Climate change has the potential to influence the persistence of ecological communities by altering their stability properties. One of the major drivers of community stability is species diversity, which is itself expected to be altered by climate change in many systems. The extent to which climatic effects on community stability may be buffered by the influence of species interactions on diversity is, however, poorly understood because of a paucity of studies incorporating interactions between abiotic and biotic factors. Here, I report results of a 10-year field experiment, the past 7 years of which have focused on effects of ongoing warming and herbivore removal on diversity and stability within the plant community, where competitive species interactions are mediated by exploitation through herbivory. Across the entire plant community, stability increased with diversity, but both stability and diversity were reduced by herbivore removal, warming and their interaction. Within the most species-rich functional group in the community, forbs, warming reduced species diversity, and both warming and herbivore removal reduced the strength of the relationship between diversity and stability. Species interactions, such as exploitation, may thus buffer communities against destabilizing influences of climate change, and intact populations of large herbivores, in particular, may prove important in maintaining and promoting plant community diversity and stability in a changing climate.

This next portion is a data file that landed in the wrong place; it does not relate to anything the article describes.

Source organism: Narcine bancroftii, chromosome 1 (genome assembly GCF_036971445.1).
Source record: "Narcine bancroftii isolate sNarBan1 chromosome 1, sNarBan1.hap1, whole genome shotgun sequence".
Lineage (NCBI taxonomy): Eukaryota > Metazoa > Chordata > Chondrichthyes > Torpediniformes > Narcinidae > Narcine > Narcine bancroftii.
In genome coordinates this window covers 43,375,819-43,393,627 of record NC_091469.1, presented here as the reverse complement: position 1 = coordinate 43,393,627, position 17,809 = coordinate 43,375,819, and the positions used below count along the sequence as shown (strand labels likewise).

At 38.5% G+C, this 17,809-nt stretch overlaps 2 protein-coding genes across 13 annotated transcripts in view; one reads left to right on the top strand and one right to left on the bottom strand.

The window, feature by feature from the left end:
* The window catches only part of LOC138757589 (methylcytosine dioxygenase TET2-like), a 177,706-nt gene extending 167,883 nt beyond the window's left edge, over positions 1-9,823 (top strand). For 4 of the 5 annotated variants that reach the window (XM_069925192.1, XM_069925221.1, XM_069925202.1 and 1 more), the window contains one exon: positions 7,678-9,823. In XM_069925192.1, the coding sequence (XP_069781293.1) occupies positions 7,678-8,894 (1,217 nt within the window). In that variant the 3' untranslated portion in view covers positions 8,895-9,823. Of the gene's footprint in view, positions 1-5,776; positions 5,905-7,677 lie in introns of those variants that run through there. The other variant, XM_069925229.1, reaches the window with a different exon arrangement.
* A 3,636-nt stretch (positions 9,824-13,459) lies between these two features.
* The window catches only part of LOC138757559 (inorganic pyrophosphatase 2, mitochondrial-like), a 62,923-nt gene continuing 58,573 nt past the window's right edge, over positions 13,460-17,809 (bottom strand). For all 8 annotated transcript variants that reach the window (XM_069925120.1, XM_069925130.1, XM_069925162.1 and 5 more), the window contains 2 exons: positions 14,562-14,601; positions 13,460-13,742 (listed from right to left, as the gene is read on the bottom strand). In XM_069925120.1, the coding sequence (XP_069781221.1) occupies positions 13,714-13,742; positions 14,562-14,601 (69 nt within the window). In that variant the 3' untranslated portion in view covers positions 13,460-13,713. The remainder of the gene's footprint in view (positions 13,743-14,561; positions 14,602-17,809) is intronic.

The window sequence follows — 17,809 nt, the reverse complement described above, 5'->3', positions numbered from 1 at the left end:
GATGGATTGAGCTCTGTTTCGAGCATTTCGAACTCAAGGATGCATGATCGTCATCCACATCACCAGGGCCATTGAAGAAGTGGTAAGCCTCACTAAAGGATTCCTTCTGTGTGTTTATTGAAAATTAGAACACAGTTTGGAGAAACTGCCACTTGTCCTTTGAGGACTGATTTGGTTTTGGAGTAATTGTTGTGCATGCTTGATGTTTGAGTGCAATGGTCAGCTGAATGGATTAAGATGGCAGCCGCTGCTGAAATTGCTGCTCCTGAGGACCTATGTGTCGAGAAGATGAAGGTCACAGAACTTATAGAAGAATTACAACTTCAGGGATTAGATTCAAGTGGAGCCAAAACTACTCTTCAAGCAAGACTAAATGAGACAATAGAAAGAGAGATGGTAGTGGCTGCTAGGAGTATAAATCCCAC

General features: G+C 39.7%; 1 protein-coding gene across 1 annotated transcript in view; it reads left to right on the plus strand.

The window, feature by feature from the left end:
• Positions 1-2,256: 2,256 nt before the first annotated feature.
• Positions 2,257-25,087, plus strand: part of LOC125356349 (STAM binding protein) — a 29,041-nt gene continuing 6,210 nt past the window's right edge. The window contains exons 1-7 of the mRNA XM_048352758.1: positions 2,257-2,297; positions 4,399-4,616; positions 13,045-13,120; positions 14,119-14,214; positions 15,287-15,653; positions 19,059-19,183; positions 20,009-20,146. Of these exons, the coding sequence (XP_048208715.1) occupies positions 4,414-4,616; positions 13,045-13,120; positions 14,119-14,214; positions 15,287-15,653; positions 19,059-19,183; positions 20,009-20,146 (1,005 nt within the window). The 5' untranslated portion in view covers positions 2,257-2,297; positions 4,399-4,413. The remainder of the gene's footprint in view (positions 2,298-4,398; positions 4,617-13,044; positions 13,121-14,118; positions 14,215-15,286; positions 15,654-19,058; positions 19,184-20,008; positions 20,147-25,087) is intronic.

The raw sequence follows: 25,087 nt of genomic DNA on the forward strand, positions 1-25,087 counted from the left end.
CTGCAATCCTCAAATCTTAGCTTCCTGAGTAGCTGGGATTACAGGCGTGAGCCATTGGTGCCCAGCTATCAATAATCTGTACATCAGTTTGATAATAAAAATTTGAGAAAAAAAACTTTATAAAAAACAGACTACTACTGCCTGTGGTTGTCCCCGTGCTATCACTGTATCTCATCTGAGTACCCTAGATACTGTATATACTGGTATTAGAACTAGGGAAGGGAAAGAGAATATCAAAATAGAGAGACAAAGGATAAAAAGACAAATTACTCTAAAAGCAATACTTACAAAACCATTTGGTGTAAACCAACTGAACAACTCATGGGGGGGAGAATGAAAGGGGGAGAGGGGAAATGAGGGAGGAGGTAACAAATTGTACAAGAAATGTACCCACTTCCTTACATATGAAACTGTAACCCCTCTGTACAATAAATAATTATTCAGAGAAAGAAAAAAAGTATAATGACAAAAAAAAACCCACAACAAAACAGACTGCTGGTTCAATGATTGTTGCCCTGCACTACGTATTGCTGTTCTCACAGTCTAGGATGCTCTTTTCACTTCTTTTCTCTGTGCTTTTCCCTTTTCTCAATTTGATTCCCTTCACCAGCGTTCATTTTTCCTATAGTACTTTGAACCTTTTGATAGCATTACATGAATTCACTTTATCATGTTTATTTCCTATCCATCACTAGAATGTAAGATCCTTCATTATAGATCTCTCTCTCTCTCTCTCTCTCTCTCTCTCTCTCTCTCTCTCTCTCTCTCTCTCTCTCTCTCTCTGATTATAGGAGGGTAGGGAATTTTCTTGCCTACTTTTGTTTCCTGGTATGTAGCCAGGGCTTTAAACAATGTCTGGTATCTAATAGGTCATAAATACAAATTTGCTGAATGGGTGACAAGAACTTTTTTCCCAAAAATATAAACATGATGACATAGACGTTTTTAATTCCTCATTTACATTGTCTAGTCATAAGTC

- Received November 16, 2012.
- Accepted January 23, 2013.
- © 2013 The Author(s) Published by the Royal Society. All rights reserved.